MOSCOW — Russia announced Friday it will begin the startup next week of Iran's only atomic power plant, giving Tehran a boost as it struggles with international sanctions and highlighting differences between Moscow and Washington over pressuring the Islamic Republic to give up activities that could be used to make nuclear arms.
Uranium fuel shipped by Russia will be loaded into the Bushehr reactor on Aug. 21, beginning a process that will last about a month and end with the reactor sending electricity to Iranian cities, Russian and Iranian officials said.
"From that moment, the Bushehr plant will be officially considered a nuclear energy installation," said Sergei Novikov, a spokesman for the Russian nuclear agency.
If Russia carries out its plan, it will end years of foot-dragging on Bushehr. While Moscow signed a $1 billion contract to build the plant in 1995, its completion has been put off for years.
Moscow has cited technical reasons for the delays. But Bushehr has also been an ideal way to gain leverage with both Tehran and Washington.
Delaying the project has given Russia continued influence with Tehran in international attempts to have it stop uranium enrichment – a program Iran says it needs to make fuel for an envisaged reactor network but which also can be used to create fissile warhead material. The delays also have served to placate the U.S., which opposes rewarding Iran while it continues to defy the U.N. Security Council with its nuclear activities.
After Russia said in March that Bushehr would be launched this year, U.S. Secretary of State Hillary Rodham Clinton said that until Iran reassures the world it is not trying to build a nuclear weapon, "it would be premature to go ahead with any project at this time."
Formally, the U.S. has no problem with Bushehr.
Although at first opposed to Russian participation in the project, Washington and its allies agreed to remove any reference to it in the first set of Security Council sanctions passed in 2006 in exchange for Moscow's support for those penalties. Three subsequent sanctions resolutions also have no mention of Bushehr.
The terms of the deal commit the Iranians to allow the Russians to retrieve all used reactor fuel for reprocessing. Spent fuel contains plutonium, which can be used to make atomic weapons. Additionally, Iran has said that International Atomic Energy Agency experts will be able to verify that none of the fresh fuel or waste is diverted.
Still, the U.S. sees the Russian move as a false signal to Tehran as Washington strives to isolate Iran politically and economically to force it to compromise on enrichment.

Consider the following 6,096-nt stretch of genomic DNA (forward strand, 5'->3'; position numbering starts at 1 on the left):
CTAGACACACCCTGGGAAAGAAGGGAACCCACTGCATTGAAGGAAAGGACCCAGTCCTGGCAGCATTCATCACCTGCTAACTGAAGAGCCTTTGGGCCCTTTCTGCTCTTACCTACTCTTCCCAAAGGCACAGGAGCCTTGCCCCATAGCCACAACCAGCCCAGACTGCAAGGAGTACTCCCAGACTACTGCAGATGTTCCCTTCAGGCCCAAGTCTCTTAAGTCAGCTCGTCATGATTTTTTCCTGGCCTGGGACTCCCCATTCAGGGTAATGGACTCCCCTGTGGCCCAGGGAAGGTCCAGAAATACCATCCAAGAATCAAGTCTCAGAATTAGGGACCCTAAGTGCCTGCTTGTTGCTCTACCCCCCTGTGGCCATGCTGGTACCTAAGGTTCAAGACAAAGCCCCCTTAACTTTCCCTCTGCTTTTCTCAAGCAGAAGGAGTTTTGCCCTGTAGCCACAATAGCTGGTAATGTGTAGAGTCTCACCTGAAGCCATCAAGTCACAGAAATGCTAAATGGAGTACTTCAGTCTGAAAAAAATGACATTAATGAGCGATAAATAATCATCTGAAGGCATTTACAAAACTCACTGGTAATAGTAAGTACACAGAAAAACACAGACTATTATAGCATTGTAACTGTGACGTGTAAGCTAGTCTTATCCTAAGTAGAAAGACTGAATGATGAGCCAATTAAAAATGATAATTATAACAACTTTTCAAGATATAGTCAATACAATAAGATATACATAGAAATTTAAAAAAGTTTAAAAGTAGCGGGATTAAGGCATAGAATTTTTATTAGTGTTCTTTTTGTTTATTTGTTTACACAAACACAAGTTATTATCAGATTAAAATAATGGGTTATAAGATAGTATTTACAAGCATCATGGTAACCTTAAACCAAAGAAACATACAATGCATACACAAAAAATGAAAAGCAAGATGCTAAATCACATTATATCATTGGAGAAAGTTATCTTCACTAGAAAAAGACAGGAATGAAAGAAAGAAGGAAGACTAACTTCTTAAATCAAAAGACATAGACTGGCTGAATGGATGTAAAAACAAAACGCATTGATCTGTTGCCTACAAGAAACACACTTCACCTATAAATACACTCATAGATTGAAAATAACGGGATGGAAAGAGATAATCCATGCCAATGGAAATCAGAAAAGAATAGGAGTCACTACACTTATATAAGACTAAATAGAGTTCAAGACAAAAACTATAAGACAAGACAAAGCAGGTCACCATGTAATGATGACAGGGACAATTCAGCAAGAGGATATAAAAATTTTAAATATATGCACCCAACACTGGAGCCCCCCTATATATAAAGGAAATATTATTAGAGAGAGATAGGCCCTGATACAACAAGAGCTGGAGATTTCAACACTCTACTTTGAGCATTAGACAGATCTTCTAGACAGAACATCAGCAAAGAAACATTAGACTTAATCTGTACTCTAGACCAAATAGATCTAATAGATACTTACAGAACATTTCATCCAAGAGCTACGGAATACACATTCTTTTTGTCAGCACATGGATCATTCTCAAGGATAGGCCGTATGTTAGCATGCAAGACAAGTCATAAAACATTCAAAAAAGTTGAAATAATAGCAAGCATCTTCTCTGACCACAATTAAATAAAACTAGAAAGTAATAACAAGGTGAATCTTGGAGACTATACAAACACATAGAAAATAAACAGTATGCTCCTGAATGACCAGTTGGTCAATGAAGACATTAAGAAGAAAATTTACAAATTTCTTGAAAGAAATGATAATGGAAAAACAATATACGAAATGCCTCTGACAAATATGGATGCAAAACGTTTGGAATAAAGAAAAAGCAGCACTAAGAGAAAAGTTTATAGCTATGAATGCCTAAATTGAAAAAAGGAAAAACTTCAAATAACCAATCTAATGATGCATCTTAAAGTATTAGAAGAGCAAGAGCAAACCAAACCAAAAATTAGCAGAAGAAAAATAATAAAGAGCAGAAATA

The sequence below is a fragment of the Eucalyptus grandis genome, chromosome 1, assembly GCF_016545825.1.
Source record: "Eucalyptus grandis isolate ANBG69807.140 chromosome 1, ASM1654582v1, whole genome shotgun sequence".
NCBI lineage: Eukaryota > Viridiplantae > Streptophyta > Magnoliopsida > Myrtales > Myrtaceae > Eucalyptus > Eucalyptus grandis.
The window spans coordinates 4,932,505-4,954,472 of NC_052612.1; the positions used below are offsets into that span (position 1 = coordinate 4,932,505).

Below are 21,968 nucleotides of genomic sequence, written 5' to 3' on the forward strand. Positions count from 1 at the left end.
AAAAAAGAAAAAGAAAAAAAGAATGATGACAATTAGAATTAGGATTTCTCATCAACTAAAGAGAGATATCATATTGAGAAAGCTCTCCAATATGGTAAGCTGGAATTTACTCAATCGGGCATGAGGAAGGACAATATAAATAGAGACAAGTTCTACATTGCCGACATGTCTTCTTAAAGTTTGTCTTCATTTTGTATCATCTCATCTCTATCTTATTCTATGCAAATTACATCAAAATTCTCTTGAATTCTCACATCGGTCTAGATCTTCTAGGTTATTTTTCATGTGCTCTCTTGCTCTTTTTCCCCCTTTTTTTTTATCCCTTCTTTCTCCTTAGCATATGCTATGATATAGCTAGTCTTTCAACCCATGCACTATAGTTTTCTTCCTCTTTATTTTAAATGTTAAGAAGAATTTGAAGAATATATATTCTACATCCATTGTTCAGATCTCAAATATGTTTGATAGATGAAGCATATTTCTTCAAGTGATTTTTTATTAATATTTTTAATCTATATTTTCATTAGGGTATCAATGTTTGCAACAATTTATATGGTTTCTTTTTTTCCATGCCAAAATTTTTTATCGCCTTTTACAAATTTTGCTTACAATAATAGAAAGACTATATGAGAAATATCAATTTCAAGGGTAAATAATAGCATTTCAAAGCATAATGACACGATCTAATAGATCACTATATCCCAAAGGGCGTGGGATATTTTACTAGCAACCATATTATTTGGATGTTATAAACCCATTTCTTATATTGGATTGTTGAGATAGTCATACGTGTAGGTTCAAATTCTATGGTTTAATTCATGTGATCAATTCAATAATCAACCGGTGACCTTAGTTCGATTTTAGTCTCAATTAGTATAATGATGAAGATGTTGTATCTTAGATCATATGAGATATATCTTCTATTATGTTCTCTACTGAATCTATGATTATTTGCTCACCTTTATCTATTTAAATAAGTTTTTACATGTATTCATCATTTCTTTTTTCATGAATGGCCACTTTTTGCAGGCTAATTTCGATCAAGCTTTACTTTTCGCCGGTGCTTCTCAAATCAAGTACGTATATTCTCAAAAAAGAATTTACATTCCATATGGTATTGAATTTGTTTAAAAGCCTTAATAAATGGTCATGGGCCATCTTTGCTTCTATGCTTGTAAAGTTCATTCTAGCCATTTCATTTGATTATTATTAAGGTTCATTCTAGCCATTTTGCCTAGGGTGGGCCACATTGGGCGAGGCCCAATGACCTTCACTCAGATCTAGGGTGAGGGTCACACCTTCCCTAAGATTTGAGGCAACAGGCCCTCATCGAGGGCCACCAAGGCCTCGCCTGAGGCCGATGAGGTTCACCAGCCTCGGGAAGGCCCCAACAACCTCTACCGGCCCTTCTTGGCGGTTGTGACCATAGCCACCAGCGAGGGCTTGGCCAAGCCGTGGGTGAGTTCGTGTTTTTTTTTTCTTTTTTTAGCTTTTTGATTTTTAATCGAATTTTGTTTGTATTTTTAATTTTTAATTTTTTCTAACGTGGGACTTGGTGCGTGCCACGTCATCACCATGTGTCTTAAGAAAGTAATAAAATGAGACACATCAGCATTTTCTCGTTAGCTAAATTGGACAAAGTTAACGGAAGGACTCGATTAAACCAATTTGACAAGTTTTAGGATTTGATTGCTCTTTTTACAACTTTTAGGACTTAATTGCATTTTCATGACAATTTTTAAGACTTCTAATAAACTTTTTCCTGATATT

A senior diplomat from an IAEA member nation said Friday the Americans had "raised those concerns with the Russians" in recent weeks. The diplomat, who is familiar with the issue, spoke on condition of anonymity because his information was confidential.
In Washington, State Department spokesman P.J. Crowley said Bushehr "does not represent a proliferation risk. ... However, Bushehr underscores that Iran does not need its own indigenous enrichment capability. The fact that Russia is providing fuel is the very model the international community has offered Iran."
Russia, in turn, argues that the Bushehr project is essential for persuading Iran to cooperate with the U.N. nuclear watchdog and fulfill its obligations under international nuclear nonproliferation agreements.
Crowley added: "Our views on the Bushehr project should not be confused with the world's fundamental concerns with Iran's overall nuclear intentions, particularly its pursuit of uranium enrichment, and Iran's willful violation of its international obligations."
Russian officials did not say why they had decided to move ahead with loading fuel into the Bushehr plant now. But the move could have been triggered in part by Moscow's desire show the Iranians it can act independently from Washington after its decision to support the fourth set of U.N. sanctions in June and its continued refusal to ship surface-to-air missile systems that it agreed to provide under a 2007 contract to sell the S-300s.
The sophisticated S-300 anti-aircraft missiles would significantly boost Iran's ability to defend against airstrikes. Israel and the United States have strongly objected to the deal.
Russia has walked a fine line on Iran for years. One of six world powers leading international efforts to ensure Iran does not develop a nuclear weapon, it has strongly criticized the U.S. and the European Union for following up with separate sanctions after the latest U.N. penalties – which Moscow supported – were passed.
Iran's semiofficial ISNA news agency quoted Vice President Ali Akbar Salehi, who also heads the Atomic Energy Organization of Iran, as saying that the country had invited IAEA experts to watch the transfer of fuel, which was shipped about two years ago, into the Bushehr reactor.
"Fuel complexes are sealed (and being monitored by IAEA). Naturally, IAEA inspectors will be there to watch the unsealing," ISNA quoted Salehi as saying.
Russia has said the Bushehr project has been closely supervised by the IAEA. But the U.N. watchdog has no monitoring authority at the plant beyond ensuring that its nuclear fuel is accounted for, and U.S. and EU officials have expressed safety concerns.
They note that Iran – leery of opening up its nuclear activities to outsiders – refuses to sign on to the Convention on Nuclear Safety, making it subject to international monitoring of its atomic safety standards.
"We expect Iran to meet established international norms and practices to ensure the safe operation of the reactor under full safeguards monitoring" by the IAEA, Crowley said.
Jahn wrote from Vienna. Associated Press writer Matthew Lee in Washington contributed to this story.